Next is Frederick Douglass. Douglass was born into slavery in the early 1800s, only two years before Susan B. Anthony. After escaping slavery in Maryland, he took a brave step in publicly speaking to people about the abolition of slavery, women’s rights, and equality. It was risky, as he could be caught and forced back into slavery. He continued to speak though, and eventually became the Massachusetts and New York abolition leader.
Or it was Fredrick Douglass promoting freedom for slaves with his speeches. Or it was Abe Lincoln with the Emancipation Proclamation. They all were fighting to end slavery. To start off, the abolitionists were very brave, to stand up in front of people and fight against slavery is very heroic. Fredrick Douglass once said, “If there is no struggle, there is no progress”.
The abolitionist movement gained power and public acknowledgement in the 1830s through a newspaper named The Liberator, by William Lloyd Garrison. Garrison stated that slavery should be ended, and also that African Americans should have full equality. Frederick Douglass was also an another important abolitionist who was a former slave who struggled for freedom. His personal story and his dynamic stage presence made him a powerful spokesmen for the end of
The emancipation proclamation was one of the most earth-shattering events for slaves in America. President Abraham Lincoln began a long road to success to abolish slavery in the United States. The Emancipation Proclamation signed on January 1, 1862, did not free all slaves but only applied to the slaves that were in the South and placed not occupied by the federal military forces. The Border States such as Maryland, Kentucky, Delaware, and Missouri have not included Emancipation Proclamation. The order of the president was based on the constitutional authority of the president since the Congress did not pass the law (Carnahan, 2007).
Abraham Lincoln Abraham Lincoln was probably best known for being the president of the Civil War but Lincoln played another big role as he also helped fuel the Civil War. He helped get this war started by speeking against slavery. Lincoln said slavery shouldn’t be abolished but excluded the territories. Because of what lincoln said this put southerners in a state of fear because if he were to win his election and slavery would be excluded from the territories that would mean that no new slave states could be added thus getting rid of slavery as a whole.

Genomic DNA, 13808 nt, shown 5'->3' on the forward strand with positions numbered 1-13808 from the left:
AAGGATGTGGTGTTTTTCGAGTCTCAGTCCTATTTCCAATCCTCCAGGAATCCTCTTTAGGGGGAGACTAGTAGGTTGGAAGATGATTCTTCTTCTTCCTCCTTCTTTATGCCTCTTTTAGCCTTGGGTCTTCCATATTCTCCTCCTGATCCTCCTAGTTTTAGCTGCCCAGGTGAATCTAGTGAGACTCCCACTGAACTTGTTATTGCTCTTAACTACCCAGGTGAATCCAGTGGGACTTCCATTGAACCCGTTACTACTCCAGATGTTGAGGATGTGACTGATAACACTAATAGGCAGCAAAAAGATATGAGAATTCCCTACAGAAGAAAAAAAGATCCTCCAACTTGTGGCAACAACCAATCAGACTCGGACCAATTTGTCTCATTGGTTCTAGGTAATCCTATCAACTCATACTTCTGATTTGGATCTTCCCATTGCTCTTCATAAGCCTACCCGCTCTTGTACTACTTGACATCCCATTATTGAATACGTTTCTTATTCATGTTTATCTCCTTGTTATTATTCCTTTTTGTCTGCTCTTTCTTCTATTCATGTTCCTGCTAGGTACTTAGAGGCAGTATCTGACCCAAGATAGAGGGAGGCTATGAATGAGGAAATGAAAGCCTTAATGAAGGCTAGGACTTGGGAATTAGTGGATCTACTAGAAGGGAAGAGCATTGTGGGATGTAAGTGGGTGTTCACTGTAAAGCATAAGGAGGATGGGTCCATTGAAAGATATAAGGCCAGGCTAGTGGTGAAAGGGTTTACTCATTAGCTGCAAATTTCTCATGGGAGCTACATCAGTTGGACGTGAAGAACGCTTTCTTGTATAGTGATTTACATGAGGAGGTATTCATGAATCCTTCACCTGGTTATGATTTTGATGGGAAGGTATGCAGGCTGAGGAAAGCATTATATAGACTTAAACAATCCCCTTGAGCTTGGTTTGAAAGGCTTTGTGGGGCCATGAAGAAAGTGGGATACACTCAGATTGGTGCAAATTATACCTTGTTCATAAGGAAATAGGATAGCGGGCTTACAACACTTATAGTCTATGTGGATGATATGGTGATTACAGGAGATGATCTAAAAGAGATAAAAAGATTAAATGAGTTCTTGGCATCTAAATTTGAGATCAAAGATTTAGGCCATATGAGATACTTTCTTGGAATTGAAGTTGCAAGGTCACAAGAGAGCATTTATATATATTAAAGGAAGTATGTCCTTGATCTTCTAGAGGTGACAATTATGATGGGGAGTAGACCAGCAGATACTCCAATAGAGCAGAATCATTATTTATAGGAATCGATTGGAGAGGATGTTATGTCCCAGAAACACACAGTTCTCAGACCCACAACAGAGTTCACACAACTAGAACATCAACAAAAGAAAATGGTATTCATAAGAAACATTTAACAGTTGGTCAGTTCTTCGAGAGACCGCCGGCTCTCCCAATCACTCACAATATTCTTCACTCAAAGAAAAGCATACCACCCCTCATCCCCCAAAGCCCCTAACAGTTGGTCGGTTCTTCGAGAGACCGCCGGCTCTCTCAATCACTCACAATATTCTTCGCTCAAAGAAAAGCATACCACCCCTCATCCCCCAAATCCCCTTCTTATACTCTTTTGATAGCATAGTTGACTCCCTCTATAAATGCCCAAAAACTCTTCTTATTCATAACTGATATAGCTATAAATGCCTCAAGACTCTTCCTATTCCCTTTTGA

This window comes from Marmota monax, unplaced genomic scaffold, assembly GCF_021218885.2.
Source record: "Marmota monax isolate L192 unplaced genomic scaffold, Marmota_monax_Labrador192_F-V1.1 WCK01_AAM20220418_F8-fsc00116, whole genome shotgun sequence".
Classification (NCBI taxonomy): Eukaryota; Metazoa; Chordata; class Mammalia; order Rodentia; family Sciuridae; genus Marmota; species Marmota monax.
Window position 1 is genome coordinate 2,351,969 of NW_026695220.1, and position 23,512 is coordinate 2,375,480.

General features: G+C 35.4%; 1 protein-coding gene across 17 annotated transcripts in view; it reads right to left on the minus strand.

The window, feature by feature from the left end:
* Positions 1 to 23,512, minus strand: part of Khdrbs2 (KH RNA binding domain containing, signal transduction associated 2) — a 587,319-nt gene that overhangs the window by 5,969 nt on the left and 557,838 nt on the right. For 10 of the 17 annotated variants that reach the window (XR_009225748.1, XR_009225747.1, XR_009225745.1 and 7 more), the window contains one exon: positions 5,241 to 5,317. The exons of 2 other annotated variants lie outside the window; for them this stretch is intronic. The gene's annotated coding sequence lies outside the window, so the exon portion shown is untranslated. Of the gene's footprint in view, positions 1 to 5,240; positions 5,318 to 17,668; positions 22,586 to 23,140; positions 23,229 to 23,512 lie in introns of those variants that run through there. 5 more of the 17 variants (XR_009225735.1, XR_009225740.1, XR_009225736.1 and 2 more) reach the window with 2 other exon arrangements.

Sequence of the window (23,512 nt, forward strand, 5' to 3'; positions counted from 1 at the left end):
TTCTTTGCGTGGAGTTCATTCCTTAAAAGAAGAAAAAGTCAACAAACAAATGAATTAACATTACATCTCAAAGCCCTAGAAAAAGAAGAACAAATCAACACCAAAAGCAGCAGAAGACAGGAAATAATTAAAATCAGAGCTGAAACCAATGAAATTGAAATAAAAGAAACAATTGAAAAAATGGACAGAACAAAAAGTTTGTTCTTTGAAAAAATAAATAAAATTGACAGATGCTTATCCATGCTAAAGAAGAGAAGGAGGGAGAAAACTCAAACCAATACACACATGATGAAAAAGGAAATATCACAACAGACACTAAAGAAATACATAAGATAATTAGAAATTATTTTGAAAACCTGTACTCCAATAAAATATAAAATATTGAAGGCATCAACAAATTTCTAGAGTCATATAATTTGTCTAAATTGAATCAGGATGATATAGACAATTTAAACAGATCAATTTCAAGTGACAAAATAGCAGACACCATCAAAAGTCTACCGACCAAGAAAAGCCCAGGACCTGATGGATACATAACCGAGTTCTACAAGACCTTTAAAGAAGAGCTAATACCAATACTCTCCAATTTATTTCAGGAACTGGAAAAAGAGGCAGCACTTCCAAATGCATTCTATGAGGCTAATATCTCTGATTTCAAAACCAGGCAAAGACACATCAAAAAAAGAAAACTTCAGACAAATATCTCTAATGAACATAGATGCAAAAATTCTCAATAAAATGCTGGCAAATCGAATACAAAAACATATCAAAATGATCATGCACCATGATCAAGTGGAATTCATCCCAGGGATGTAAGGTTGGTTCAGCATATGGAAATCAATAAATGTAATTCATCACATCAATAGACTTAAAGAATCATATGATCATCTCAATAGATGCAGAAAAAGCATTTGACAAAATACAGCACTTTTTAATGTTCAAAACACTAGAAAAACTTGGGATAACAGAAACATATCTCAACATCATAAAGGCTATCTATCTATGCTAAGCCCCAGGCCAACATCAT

Over hundreds of years America has had many presidents, some able to complete the tasks at hand, but many were not worthy of leading this nation. President Abraham Lincoln was one of the few who led the United States of America with great strength and courage. Abraham Lincoln was the best U.S. president because he had a great impact on ending slavery and he was one of the greatest natural strategists and leaders of all time. Abraham Lincoln is considered to be America 's wisest president. Abraham Lincoln, "proved to be a shrewd military strategist and a savvy leader during what became the costliest conflict ever fought on American soil."
With the abolition of slavery in all the states of the Union, Lincoln achieved two objectives: on the one hand, to increase considerably the number of adherents to the cause of the Union between the popular masses and also in the most important chancelleries of Europe; And, on the other hand, the massive emigration to the states of the Union of black slaves, who left the plantations and entered as soldiers of the Union. Certainly, with the liberation of black slaves, Lincoln suitably paved the way to ultimate
We can state the obvious, that we are not all perfect, and we certainly say things we don’t mean. Was President Lincoln really a racist? There is documented text that could point evidence that leans in either direction. Things said in the heat of long debates and drawn out conversations that ran for hours, does not make such a monumental man a poor or hypocritical person. Looking at the Constitutional right that “All men are created equal” to the thought that things won’t change without action, and to a man with no moral obligation other than to share his personal option that slavery was wrong, we dive into President Lincoln.
In fact he said that if he could save the Union without freeing any slaves he would do it. Lincoln did believe that all men (including black men) should have the right to improve their condition in society and to get paid for their labor. However, he did not believe that black men could